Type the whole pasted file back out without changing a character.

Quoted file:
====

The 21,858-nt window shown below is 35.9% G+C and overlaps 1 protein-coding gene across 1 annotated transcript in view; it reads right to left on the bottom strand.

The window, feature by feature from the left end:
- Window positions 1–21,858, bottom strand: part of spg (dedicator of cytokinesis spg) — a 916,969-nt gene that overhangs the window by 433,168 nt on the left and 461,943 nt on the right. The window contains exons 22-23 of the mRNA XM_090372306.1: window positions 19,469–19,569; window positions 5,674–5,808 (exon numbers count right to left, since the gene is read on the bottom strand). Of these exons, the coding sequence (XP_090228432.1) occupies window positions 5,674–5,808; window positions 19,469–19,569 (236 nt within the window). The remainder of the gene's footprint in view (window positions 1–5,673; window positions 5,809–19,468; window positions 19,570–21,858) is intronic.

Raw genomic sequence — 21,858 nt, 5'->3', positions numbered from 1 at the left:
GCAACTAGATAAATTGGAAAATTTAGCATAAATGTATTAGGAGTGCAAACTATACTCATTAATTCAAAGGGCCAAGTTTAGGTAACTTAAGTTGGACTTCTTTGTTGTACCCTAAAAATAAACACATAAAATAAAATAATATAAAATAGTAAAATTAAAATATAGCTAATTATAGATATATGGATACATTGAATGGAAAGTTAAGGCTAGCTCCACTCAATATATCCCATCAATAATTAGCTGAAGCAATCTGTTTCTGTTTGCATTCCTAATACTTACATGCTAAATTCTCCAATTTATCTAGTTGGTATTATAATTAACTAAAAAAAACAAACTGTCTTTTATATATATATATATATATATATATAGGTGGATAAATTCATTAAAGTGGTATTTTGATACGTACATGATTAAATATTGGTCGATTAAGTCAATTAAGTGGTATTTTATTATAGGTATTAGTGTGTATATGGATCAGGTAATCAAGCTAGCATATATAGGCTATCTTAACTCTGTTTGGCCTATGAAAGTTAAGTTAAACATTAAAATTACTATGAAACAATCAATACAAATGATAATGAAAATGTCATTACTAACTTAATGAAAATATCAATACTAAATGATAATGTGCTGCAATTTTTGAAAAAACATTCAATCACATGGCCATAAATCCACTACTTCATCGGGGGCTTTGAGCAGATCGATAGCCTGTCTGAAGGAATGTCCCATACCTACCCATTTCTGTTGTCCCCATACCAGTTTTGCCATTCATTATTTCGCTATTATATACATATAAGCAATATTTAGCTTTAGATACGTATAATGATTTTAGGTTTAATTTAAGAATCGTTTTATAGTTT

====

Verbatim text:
The 21,858-nt window shown below is 35.9% G+C and overlaps 1 protein-coding gene across 1 annotated transcript in view; it reads right to left on the bottom strand.

The window, feature by feature from the left end:
- Window positions 1–21,858, bottom strand: part of spg (dedicator of cytokinesis spg) — a 916,969-nt gene that overhangs the window by 433,168 nt on the left and 461,943 nt on the right. The window contains exons 22-23 of the mRNA XM_090372306.1: window positions 19,469–19,569; window positions 5,674–5,808 (exon numbers count right to left, since the gene is read on the bottom strand). Of these exons, the coding sequence (XP_090228432.1) occupies window positions 5,674–5,808; window positions 19,469–19,569 (236 nt within the window). The remainder of the gene's footprint in view (window positions 1–5,673; window positions 5,809–19,468; window positions 19,570–21,858) is intronic.

Raw genomic sequence — 21,858 nt, 5'->3', positions numbered from 1 at the left:
GCAACTAGATAAATTGGAAAATTTAGCATAAATGTATTAGGAGTGCAAACTATACTCATTAATTCAAAGGGCCAAGTTTAGGTAACTTAAGTTGGACTTCTTTGTTGTACCCTAAAAATAAACACATAAAATAAAATAATATAAAATAGTAAAATTAAAATATAGCTAATTATAGATATATGGATACATTGAATGGAAAGTTAAGGCTAGCTCCACTCAATATATCCCATCAATAATTAGCTGAAGCAATCTGTTTCTGTTTGCATTCCTAATACTTACATGCTAAATTCTCCAATTTATCTAGTTGGTATTATAATTAACTAAAAAAAACAAACTGTCTTTTATATATATATATATATATATATATAGGTGGATAAATTCATTAAAGTGGTATTTTGATACGTACATGATTAAATATTGGTCGATTAAGTCAATTAAGTGGTATTTTATTATAGGTATTAGTGTGTATATGGATCAGGTAATCAAGCTAGCATATATAGGCTATCTTAACTCTGTTTGGCCTATGAAAGTTAAGTTAAACATTAAAATTACTATGAAACAATCAATACAAATGATAATGAAAATGTCATTACTAACTTAATGAAAATATCAATACTAAATGATAATGTGCTGCAATTTTTGAAAAAACATTCAATCACATGGCCATAAATCCACTACTTCATCGGGGGCTTTGAGCAGATCGATAGCCTGTCTGAAGGAATGTCCCATACCTACCCATTTCTGTTGTCCCCATACCAGTTTTGCCATTCATTATTTCGCTATTATATACATATAAGCAATATTTAGCTTTAGATACGTATAATGATTTTAGGTTTAATTTAAGAATCGTTTTATAGTTT